Genderfucking DJ, performer and musician extraordinaire JD Samson has been a regular visitor to our shores in recent years, thanks to her (now defunct) relationship with our own Sia.

Her current visit, though, will include her very first stop-off at one of the world’s biggest queer events, the Sydney Mardi Gras, where she’ll DJ at the parade after-party.

Samson is in Australia with MEN, her latest musical outfit (following her stint in Le Tigre) and a band which is equal parts party-starter and political rabble-rouser.

As Samson told the Star Observer, the group aims to inject a bit of intelligence into a comprehensively Guetta-fied dance music scene.

“I think the point of dancing is about taking up space and sweating, letting go of your body and feeling safe enough to do so,” she said.

“It’s important to talk about identity politics, challenges and struggles, so I always saw the [dance] genre and powerful lyrics to work hand in hand.”

With MEN’s blueprint for musical rebellion, the events of the past year must have been particularly exciting for Samson. From the Arab Spring to the Occupy Movement, it seems we’re in need of music to soundtrack a revolution.

“We were all so very excited to be a part of Occupy, but when it came down to it, things have settled down here in New York and people have forgotten,” she said.

“Not everybody, but some. We can only hope that protest will continue, and we will fight for equality and economic change.

“Our new record has a lot of songs that came out of the big year of protest.”

Away from music, Samson voiced her frustrations as a jobbing musician on the fringes of mainstream success with a divisive article on The Huffington Post last year.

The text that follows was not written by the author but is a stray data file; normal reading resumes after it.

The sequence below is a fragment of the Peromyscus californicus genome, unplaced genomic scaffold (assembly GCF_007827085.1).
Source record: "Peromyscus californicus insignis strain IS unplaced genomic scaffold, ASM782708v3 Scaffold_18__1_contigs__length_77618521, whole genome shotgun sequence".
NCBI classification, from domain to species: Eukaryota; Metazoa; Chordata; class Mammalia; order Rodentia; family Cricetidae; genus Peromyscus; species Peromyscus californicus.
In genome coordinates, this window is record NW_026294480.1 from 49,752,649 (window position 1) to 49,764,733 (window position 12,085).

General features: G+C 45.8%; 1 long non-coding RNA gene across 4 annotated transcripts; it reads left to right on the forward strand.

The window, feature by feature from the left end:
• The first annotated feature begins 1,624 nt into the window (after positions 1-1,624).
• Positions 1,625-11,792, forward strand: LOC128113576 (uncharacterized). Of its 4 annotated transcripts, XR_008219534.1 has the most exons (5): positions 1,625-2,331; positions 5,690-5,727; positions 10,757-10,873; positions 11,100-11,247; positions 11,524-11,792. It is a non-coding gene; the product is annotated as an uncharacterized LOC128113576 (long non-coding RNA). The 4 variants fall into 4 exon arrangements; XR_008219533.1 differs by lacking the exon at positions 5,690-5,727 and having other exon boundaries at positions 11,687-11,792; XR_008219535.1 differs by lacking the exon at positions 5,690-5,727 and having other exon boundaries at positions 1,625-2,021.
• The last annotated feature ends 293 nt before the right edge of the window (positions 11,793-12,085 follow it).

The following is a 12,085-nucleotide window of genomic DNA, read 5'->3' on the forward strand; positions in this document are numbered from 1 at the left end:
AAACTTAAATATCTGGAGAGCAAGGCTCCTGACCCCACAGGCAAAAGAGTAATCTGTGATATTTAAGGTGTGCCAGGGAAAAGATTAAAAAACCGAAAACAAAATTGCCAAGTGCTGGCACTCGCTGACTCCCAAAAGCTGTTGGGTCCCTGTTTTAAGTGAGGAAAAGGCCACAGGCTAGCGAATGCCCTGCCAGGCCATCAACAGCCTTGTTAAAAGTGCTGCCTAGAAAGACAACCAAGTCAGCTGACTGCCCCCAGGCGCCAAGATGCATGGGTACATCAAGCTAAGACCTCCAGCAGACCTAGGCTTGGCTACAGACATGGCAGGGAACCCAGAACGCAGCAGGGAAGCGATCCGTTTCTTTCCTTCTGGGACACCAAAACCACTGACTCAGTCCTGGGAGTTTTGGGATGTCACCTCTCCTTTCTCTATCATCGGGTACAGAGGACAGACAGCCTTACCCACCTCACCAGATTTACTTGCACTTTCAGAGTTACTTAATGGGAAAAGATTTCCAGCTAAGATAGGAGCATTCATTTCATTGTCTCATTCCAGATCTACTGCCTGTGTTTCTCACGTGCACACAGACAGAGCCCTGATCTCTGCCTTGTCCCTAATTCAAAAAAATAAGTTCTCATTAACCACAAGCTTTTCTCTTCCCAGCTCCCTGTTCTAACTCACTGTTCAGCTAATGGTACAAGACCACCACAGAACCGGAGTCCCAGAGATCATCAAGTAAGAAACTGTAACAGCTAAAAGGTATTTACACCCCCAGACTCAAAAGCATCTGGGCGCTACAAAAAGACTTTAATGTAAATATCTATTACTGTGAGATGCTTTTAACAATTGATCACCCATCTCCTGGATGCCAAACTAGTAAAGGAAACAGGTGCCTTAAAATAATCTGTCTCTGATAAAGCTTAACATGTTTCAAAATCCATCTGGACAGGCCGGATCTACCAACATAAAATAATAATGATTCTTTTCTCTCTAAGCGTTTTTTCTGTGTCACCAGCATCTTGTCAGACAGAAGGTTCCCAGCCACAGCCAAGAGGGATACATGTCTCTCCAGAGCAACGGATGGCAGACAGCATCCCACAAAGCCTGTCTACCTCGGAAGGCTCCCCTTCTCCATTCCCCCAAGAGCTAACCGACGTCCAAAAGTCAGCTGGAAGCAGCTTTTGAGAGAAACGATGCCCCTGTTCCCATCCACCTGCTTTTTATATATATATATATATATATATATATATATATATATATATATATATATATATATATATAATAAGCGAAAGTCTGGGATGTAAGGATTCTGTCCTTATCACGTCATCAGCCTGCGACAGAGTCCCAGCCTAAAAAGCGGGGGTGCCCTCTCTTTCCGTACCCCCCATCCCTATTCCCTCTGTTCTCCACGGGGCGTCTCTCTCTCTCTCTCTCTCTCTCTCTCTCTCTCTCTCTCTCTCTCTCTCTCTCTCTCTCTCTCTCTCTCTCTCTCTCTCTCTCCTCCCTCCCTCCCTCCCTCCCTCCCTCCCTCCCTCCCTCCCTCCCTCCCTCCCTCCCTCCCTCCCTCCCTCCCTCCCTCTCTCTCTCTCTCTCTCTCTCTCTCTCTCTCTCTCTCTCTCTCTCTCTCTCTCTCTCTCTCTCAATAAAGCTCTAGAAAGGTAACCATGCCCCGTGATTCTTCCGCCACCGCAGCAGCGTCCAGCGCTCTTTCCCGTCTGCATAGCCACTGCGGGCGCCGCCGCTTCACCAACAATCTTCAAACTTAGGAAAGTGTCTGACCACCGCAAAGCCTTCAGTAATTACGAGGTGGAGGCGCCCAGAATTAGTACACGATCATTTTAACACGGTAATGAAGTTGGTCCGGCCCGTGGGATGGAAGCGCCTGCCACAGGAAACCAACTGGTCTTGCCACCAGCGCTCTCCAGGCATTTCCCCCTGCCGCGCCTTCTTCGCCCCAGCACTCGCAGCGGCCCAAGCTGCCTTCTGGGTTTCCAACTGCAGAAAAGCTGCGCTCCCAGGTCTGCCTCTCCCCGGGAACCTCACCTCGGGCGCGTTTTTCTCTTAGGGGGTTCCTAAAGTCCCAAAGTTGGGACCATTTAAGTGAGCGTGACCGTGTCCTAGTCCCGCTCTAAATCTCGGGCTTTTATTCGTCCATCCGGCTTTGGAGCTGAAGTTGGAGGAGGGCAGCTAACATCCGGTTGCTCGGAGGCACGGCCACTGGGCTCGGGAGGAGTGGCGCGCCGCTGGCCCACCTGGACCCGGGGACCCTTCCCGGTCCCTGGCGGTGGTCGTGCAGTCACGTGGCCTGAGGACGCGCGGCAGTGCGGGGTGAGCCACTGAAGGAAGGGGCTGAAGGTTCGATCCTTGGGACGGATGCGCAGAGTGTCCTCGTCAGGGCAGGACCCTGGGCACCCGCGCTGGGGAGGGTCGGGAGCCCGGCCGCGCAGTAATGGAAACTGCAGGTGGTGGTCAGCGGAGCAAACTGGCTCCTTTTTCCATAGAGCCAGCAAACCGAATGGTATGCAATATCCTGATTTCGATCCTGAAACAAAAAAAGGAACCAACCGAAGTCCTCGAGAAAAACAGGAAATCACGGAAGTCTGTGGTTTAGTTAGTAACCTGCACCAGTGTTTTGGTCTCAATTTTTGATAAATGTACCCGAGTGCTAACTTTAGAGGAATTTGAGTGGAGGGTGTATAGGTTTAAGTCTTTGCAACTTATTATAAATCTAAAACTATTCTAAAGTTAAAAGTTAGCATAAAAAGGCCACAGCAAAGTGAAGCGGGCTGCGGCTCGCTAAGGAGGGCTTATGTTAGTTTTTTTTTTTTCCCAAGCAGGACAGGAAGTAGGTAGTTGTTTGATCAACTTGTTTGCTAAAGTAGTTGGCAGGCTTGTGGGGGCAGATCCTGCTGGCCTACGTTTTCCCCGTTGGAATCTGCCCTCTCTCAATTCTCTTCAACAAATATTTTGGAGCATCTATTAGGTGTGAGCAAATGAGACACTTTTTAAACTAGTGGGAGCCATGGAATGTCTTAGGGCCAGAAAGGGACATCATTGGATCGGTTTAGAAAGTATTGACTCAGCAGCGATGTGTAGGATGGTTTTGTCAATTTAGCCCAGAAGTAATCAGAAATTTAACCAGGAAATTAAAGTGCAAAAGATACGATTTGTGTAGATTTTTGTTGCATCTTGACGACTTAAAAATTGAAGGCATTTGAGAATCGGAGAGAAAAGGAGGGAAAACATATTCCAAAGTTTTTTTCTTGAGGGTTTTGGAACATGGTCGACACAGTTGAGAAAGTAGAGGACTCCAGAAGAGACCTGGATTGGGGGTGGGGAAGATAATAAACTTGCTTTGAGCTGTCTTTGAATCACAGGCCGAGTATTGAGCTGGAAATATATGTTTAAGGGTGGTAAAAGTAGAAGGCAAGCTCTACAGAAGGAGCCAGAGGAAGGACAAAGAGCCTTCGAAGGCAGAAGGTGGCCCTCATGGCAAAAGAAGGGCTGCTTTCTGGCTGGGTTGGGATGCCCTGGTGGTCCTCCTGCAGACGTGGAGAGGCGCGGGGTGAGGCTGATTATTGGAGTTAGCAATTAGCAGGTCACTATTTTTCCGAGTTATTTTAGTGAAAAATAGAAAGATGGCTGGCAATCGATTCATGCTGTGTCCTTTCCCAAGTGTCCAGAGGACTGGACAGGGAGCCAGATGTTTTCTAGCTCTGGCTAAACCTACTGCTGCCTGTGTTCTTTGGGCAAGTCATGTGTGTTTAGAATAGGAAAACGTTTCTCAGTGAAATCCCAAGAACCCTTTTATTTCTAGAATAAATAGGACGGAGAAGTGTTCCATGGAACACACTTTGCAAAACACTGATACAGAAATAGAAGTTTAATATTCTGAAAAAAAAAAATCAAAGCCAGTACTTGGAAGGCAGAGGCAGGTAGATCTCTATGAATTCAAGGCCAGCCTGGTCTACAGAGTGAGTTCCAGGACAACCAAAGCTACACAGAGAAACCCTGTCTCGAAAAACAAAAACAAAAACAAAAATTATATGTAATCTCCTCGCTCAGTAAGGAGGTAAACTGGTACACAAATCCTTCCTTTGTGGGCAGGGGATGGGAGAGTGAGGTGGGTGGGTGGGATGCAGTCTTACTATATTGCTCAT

Titled ‘I love my job, but it made me poorer’, it examined how her life as a queer artist, and her need to ‘keep up appearances’ in the New York music scene, had left her financially unstable.

The piece provoked a huge reaction — from those who sympathised, and from those who condemned her for complaining about what they saw as a privileged lifestyle.

“I had no idea so many people would read the article, so I was kind of caught with my pants down,” she said.

“It was definitely a huge shift in my life. I’m not sure what it did, but somehow almost every day people come up to me and say ‘Thank you’. I’ve always been an activist, and if it took me to write an article instead of a song to get people to respond, I don’t care. We all struggle to be happy with what we have. But I wanted to be clear that a lot of us — no matter what we do — are having a hard time.”

INFO: MEN play Australia, including the Mardi Gras party, February 24 – March 4.

Pictured: JD Samson (at right) will play Mardi Gras for the first time.

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